With my Dad’s help, I got my stuff up to my room. I had secured a nice double room which had a divider with closets in it going down the middle of the room. It was a pretty nice set up for a college room and allowed each roommate some level of privacy. My Dad insured everything was ok and I said I was good & ready. We said goodbye and I was on my own.
The first few days were full of orientation events and “mixers.” I did my best to fit in but found myself grabbing a hamburger or hotdog and then quietly munching under a tree. I can’t say I had the best social skills to begin with and I didn’t really want to discuss why I was bald. To that end, I had my collection of hats- not baseball caps… hats. The one in the above photo was one of my favorites in the summer.
Then came the first few trips to the dining hall. At first there were a few guys I’d go with… then maybe 2 or 3… then I just went and ate quietly by myself. I also quickly realized that the meal plan which includes weekday breakfast was highly over-rated. I tried to make it to breakfast but, as the weather got colder… I just got more accustomed to having some cereal & milk in my room. Lunch was spent by myself usually- reading the student newspaper in the dining hall.. and Dinner… I tried going at different times… but found nobody to eat with so again- by myself. Now I was thick skinned, but I do think it began to nag on my conscience. Why wasn’t I interacting? I wanted a normal life and this is it? A plate of pork chops, peas & a small garden salad?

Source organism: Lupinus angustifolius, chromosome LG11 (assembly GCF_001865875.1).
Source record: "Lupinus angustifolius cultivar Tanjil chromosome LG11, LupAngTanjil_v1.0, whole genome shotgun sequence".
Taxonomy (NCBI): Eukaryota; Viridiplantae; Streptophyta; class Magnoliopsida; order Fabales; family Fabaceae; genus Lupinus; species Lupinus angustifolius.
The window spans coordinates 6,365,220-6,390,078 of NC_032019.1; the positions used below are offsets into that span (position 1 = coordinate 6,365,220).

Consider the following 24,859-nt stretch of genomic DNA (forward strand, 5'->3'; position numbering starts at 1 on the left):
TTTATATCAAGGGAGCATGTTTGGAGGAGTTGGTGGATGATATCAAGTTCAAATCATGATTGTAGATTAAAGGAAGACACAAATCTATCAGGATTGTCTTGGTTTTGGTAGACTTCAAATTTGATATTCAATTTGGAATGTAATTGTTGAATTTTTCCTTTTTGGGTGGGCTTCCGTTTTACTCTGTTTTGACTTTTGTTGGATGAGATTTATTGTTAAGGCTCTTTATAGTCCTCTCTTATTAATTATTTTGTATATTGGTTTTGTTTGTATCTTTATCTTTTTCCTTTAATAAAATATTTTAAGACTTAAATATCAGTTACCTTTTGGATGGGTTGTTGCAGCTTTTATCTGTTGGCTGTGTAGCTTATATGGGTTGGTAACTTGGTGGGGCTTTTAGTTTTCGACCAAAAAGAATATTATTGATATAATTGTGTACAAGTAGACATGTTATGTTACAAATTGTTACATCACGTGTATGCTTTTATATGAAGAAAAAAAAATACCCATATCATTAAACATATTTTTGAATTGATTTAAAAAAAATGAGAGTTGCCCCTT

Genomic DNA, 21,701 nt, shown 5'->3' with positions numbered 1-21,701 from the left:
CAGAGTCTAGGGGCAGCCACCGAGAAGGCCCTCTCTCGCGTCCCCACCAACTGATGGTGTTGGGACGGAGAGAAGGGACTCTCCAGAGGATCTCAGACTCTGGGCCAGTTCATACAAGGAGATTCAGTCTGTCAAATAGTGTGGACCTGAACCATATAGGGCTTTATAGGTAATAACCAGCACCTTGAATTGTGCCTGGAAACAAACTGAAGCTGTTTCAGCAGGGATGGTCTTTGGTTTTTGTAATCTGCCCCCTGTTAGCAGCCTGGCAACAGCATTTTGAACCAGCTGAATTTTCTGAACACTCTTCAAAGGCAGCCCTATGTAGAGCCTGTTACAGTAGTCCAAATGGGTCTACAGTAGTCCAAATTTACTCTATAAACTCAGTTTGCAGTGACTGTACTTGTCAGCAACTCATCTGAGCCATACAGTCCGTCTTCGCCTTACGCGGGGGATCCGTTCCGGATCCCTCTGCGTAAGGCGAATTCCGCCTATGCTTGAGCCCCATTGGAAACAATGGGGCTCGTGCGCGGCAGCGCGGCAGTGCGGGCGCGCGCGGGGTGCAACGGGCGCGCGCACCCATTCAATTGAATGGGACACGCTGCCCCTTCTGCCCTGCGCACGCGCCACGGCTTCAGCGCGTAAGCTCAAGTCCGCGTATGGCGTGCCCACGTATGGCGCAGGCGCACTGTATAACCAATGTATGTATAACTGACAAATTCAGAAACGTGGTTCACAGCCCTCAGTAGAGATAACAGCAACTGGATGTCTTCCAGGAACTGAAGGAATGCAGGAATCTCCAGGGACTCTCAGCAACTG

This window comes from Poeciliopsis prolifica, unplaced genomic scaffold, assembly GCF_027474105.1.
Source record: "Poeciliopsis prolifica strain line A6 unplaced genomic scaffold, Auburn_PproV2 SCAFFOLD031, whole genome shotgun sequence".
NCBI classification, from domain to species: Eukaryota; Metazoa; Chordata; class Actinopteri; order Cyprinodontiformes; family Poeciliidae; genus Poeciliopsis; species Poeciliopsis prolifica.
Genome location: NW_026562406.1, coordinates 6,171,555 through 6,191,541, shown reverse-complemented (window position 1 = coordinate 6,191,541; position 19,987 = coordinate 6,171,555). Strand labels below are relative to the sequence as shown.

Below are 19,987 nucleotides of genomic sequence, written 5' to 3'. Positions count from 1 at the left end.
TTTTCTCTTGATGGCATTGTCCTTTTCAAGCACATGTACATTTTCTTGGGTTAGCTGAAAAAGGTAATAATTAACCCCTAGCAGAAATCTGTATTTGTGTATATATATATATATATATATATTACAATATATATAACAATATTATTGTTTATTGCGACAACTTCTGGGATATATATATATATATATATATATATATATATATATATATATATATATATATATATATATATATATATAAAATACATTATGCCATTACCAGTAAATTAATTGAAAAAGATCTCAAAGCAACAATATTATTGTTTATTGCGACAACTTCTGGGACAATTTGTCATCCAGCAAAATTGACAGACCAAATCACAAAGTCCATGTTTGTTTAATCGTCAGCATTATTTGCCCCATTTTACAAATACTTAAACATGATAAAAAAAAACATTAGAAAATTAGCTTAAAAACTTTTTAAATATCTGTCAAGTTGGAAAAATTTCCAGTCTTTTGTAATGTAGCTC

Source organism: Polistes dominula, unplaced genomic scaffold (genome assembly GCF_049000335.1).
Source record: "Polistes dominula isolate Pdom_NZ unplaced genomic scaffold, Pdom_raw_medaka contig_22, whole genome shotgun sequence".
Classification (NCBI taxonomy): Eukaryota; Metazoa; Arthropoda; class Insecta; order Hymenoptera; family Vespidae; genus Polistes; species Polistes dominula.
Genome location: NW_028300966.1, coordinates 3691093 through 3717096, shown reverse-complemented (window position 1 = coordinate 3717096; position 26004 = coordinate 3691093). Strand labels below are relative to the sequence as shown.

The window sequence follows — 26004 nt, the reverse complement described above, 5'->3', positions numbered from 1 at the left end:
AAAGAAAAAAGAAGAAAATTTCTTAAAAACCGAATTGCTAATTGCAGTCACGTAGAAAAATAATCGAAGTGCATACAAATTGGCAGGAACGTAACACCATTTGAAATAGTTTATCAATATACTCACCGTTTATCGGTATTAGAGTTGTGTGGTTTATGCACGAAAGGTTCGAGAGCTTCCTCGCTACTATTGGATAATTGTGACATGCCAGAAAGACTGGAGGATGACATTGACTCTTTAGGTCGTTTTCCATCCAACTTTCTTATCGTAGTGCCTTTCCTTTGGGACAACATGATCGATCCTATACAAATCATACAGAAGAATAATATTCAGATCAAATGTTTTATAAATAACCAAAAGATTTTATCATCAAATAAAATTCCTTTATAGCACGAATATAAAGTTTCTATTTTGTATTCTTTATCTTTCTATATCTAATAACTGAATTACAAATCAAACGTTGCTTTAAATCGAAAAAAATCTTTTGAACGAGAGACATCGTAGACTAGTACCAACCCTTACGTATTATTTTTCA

On Friday & Saturday nights- the floor would pretty much empty out with everyone trying to go to parties or get some beer. I had consciously decided to avoid having any alcohol at all- I had enough drugs running through me already and didn’t need another one. I and a few others stuck around watching tv some nights but most times, I stayed in my room. I remember seeing one guy come back to the floor around 10pm or so and the elevator doors would open. One step- maybe two, before falling flat on his face passed out. Some people went to pick him up & take him to his bed. With the common exclamations “put a bowl near his bed” and “make sure he’s sleeping on his side.”